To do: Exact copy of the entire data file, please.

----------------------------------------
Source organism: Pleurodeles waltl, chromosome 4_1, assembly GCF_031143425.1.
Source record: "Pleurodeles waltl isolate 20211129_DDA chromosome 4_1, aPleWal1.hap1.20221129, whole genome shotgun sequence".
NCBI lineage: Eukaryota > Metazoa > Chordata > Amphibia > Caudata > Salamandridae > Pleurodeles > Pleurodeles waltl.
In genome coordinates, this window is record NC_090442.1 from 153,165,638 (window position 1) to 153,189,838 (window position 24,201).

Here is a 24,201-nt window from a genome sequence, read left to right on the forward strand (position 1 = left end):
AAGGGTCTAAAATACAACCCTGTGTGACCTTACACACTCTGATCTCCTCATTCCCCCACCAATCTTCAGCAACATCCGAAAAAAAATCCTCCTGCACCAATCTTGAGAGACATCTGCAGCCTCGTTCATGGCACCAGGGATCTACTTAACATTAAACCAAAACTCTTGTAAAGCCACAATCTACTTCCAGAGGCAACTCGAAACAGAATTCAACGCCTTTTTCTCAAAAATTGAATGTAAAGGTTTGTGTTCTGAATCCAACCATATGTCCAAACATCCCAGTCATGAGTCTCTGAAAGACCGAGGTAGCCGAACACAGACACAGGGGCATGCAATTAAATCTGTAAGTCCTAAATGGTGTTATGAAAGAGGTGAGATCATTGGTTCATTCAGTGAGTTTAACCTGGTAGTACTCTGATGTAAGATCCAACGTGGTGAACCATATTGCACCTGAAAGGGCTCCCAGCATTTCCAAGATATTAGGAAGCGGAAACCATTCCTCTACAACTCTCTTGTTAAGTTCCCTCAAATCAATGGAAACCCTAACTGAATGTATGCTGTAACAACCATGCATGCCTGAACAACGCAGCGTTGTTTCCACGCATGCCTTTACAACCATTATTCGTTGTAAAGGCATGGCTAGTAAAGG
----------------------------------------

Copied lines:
Source organism: Pleurodeles waltl, chromosome 4_1, assembly GCF_031143425.1.
Source record: "Pleurodeles waltl isolate 20211129_DDA chromosome 4_1, aPleWal1.hap1.20221129, whole genome shotgun sequence".
NCBI lineage: Eukaryota > Metazoa > Chordata > Amphibia > Caudata > Salamandridae > Pleurodeles > Pleurodeles waltl.
In genome coordinates, this window is record NC_090442.1 from 153,165,638 (window position 1) to 153,189,838 (window position 24,201).

Here is a 24,201-nt window from a genome sequence, read left to right on the forward strand (position 1 = left end):
AAGGGTCTAAAATACAACCCTGTGTGACCTTACACACTCTGATCTCCTCATTCCCCCACCAATCTTCAGCAACATCCGAAAAAAAATCCTCCTGCACCAATCTTGAGAGACATCTGCAGCCTCGTTCATGGCACCAGGGATCTACTTAACATTAAACCAAAACTCTTGTAAAGCCACAATCTACTTCCAGAGGCAACTCGAAACAGAATTCAACGCCTTTTTCTCAAAAATTGAATGTAAAGGTTTGTGTTCTGAATCCAACCATATGTCCAAACATCCCAGTCATGAGTCTCTGAAAGACCGAGGTAGCCGAACACAGACACAGGGGCATGCAATTAAATCTGTAAGTCCTAAATGGTGTTATGAAAGAGGTGAGATCATTGGTTCATTCAGTGAGTTTAACCTGGTAGTACTCTGATGTAAGATCCAACGTGGTGAACCATATTGCACCTGAAAGGGCTCCCAGCATTTCCAAGATATTAGGAAGCGGAAACCATTCCTCTACAACTCTCTTGTTAAGTTCCCTCAAATCAATGGAAACCCTAACTGAATGTATGCTGTAACAACCATGCATGCCTGAACAACGCAGCGTTGTTTCCACGCATGCCTTTACAACCATTATTCGTTGTAAAGGCATGGCTAGTAAAGG